Body & Soul: Grief Counselling for Kids and Teens
Written & Photography by Cece M. Scott (cecescott.com)
Nothing tugs at our heart strings quite like seeing a child in physical, or emotional, pain. It was an unbearable parenting philosophy, but generations ago the feelings of children were often dismissed – they were to be seen and not heard.
All it takes is something to trigger our own memory to take us back to childhood, and to what may have been a tragic event. It’s difficult not to be affected by the commercial where the young boy drops his glass of milk in slow-motion at the realization that his father isn’t coming home. Perhaps you lost a loved one to illness or an accident, and as a shy child you didn’t know how to express yourself. Living with emotional pain is something that many of us never get over.
THE BIRTH OF CAMP ERIN
In honour of Erin Metcalf, major league baseball pitcher, Jamie Moyer, and his wife Karen, founded Camp Erin – a bereavement camp for kids and teens. The Moyers met Erin when she was 15 through the Make-A-Wish Foundation. They were so inspired by Erin’s courage and her passion to help other children, that they supported the grief camp as a tribute to Erin after her passing at the age of 17.
Camp Erin Toronto is fully funded by sponsors and donations, and is open to children between the ages of six to 17 who have lost an immediate family member or a custodial caregiver through death. At no cost to the family, kids are referred to the program and chosen from a wide range of socio-economic backgrounds.
RITUALS AND REMEMBERING
Of the 54 Camp Erin’s, four of them are located in Canada. As part of the therapeutic portion of the programming, the camp embraces grief rituals, such as creating a memory board compiled of pictures of the person who died. The campers choose a grief activity during grief rotation – providing them an opportunity to help process grief. During ‘Ask the Doctor’ sessions, campers can ask anonymous questions about what they are experiencing as a result of their loss. During the camp luminary ceremony, campers light a candle and spend time in remembrance.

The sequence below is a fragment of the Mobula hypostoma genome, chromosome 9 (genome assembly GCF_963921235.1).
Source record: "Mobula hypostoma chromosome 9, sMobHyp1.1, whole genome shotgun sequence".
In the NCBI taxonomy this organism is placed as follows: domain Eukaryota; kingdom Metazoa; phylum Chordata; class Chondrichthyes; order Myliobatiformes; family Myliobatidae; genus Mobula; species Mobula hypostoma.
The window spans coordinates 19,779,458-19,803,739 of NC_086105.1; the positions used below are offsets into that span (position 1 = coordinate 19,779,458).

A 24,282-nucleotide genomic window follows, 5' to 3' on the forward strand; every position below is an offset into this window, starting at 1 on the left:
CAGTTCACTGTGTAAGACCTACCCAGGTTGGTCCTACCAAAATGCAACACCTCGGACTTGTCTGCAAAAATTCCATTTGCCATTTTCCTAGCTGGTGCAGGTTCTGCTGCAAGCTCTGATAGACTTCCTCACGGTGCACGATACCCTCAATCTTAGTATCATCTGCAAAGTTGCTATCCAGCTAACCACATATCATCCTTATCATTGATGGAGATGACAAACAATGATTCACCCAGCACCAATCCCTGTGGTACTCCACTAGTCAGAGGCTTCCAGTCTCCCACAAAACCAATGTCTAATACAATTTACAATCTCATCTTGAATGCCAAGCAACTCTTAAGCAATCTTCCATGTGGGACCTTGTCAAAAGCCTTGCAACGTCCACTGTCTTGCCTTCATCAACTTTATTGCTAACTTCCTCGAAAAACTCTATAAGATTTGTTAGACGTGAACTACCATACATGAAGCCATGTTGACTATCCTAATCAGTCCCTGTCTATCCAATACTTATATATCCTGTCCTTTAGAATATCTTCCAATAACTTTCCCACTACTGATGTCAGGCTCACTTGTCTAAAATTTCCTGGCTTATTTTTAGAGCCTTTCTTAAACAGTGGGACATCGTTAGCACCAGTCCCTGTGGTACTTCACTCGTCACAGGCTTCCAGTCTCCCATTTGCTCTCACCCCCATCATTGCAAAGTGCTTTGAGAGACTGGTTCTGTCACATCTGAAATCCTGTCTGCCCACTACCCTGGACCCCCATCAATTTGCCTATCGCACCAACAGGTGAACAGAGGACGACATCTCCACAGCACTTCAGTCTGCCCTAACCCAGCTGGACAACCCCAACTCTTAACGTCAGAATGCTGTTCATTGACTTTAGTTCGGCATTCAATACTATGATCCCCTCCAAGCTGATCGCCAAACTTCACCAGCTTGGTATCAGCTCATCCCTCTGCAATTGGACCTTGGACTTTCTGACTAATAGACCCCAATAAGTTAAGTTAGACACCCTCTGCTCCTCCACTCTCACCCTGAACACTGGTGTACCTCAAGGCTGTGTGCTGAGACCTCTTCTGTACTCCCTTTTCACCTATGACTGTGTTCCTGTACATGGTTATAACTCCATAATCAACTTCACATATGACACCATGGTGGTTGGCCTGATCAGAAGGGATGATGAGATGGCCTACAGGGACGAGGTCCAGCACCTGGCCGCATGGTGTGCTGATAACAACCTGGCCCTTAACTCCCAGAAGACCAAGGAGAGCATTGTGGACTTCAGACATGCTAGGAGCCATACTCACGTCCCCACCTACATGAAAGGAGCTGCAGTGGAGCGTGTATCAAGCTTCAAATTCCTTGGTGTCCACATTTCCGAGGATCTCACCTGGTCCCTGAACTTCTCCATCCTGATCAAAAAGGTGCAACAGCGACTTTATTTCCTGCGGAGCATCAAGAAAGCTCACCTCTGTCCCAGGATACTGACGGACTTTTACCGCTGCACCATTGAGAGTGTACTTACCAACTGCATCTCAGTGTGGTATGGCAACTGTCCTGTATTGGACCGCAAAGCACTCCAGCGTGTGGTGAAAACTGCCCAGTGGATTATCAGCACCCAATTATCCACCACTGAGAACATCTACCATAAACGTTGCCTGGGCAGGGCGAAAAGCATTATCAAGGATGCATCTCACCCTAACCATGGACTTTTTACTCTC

At Camp Erin, they want the children to know that they are not alone in their grief, and that their feelings are perfectly normal. For some campers, it’s their first out-of-the-city experience. Over three days they get to be with, and relate to, other kids. Often strong bonds are formed as a result of their losses. Most importantly, these young people are equipped with a tool box to help them to cope with their grief and to work through their emotions. “We strongly believe that the Camp Erin experience is life-changing,” says Lysa Toye, clinical director Camp Erin Toronto, Dr. Jay Children’s Grief Centre.
Post-camp care, counselling and support services are provided by Dr. Jay Children’s Grief Centre, The Moyer Foundation and community partner agencies.
If you know of a child who’s suffering, and would like information on how to send a kid to camp, visit drjaychildrensgriefcentre.ca.